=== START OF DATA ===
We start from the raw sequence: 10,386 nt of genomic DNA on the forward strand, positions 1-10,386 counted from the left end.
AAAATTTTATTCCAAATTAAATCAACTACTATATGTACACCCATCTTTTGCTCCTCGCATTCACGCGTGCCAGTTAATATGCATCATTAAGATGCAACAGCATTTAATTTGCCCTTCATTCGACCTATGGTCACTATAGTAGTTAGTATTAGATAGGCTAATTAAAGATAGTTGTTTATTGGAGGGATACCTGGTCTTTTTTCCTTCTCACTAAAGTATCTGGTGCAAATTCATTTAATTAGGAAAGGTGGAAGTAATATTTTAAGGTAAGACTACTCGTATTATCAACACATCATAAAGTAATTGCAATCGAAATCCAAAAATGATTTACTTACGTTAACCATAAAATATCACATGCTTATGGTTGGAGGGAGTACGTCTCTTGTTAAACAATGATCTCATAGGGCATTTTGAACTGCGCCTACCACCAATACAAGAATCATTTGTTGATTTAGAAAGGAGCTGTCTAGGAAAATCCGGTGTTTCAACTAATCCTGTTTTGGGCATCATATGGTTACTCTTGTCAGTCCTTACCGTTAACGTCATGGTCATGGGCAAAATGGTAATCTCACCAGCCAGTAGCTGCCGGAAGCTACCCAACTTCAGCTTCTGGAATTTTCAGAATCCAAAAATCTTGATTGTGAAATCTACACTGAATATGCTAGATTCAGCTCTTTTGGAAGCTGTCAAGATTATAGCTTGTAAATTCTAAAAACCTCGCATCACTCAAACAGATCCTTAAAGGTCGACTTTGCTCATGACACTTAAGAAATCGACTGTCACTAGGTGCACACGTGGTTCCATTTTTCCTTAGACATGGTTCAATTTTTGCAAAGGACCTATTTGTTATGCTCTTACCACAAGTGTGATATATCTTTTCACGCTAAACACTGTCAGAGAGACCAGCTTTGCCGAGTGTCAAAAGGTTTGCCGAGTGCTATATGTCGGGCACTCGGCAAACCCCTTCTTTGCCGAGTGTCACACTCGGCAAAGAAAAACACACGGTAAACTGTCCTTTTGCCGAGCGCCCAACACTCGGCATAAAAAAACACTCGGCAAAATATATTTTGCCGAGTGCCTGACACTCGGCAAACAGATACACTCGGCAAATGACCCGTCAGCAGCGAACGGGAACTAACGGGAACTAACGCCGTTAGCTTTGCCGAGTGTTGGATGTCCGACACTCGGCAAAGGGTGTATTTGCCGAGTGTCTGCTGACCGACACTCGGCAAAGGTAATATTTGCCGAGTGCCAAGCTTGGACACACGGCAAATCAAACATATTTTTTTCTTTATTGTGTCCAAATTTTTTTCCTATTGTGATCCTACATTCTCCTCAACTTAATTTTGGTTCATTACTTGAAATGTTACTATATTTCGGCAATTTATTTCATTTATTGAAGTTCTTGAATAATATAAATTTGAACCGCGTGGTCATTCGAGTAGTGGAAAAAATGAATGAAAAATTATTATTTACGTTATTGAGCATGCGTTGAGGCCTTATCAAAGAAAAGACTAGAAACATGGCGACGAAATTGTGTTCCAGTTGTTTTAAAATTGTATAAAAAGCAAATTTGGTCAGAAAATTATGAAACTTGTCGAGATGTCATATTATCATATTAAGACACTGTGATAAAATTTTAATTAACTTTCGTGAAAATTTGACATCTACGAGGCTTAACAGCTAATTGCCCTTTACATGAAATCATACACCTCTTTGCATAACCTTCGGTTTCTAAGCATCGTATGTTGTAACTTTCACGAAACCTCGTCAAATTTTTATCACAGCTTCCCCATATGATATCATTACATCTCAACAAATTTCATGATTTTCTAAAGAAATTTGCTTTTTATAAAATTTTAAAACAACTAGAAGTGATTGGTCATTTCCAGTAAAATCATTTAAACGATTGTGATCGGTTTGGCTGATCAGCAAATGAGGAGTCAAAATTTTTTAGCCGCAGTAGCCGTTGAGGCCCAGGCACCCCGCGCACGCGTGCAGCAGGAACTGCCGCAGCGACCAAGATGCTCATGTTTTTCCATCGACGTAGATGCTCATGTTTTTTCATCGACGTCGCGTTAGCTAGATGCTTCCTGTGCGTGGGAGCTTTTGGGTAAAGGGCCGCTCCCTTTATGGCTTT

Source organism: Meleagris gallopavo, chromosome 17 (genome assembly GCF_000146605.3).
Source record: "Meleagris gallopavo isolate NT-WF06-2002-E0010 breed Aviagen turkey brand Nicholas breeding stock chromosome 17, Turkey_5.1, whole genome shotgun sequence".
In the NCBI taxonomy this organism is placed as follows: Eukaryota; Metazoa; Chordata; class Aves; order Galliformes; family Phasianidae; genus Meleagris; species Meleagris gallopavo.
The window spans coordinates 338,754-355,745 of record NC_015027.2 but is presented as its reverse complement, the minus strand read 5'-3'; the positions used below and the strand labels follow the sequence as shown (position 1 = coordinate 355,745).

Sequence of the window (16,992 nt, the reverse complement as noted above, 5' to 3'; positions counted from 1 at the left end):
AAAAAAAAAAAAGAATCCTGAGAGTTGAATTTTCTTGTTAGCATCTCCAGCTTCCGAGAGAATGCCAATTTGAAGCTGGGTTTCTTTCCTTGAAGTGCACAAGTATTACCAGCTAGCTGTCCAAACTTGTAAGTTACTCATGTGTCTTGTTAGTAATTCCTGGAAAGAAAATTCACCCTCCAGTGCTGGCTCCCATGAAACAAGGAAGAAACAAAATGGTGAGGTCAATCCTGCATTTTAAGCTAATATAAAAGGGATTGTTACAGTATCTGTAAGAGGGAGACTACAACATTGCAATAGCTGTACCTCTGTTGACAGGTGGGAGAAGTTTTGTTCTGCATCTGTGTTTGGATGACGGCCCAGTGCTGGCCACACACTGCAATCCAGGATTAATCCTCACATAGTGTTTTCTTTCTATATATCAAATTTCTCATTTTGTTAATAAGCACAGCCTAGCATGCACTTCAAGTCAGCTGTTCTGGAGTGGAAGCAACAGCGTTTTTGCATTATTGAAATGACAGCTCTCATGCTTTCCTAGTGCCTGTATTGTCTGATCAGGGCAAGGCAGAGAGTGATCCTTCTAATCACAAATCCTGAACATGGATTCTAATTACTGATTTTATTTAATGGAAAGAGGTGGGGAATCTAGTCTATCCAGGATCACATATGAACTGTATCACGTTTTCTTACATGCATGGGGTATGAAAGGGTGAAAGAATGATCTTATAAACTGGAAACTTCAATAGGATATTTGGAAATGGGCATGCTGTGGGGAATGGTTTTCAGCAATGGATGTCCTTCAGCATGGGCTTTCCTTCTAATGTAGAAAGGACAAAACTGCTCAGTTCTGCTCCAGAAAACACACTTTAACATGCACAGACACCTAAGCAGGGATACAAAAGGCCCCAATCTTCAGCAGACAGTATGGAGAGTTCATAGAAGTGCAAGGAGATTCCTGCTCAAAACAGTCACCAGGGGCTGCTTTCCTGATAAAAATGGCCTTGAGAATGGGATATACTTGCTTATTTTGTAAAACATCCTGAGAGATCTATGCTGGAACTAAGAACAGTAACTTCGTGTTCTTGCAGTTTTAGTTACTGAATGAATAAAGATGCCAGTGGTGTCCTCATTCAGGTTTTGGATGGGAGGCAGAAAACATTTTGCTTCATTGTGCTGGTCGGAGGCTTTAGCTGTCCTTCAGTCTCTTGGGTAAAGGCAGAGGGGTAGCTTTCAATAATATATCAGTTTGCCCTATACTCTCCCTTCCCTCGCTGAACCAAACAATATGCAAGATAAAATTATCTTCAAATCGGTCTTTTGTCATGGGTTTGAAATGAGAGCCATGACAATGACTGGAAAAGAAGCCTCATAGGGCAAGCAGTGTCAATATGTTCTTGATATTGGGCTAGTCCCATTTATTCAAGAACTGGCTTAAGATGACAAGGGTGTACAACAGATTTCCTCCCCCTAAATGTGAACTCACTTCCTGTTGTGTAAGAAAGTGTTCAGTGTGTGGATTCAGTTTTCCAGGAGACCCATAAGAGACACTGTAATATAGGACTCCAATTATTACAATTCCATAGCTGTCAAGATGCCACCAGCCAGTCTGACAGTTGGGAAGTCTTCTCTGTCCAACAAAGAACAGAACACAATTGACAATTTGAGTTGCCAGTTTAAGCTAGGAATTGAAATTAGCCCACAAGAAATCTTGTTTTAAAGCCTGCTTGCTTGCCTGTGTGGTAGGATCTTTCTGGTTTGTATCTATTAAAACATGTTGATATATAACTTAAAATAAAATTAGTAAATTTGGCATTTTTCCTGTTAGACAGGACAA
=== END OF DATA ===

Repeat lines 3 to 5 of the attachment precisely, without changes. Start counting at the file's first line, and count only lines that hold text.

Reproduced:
Source organism: Meleagris gallopavo, chromosome 17 (genome assembly GCF_000146605.3).
Source record: "Meleagris gallopavo isolate NT-WF06-2002-E0010 breed Aviagen turkey brand Nicholas breeding stock chromosome 17, Turkey_5.1, whole genome shotgun sequence".
In the NCBI taxonomy this organism is placed as follows: Eukaryota; Metazoa; Chordata; class Aves; order Galliformes; family Phasianidae; genus Meleagris; species Meleagris gallopavo.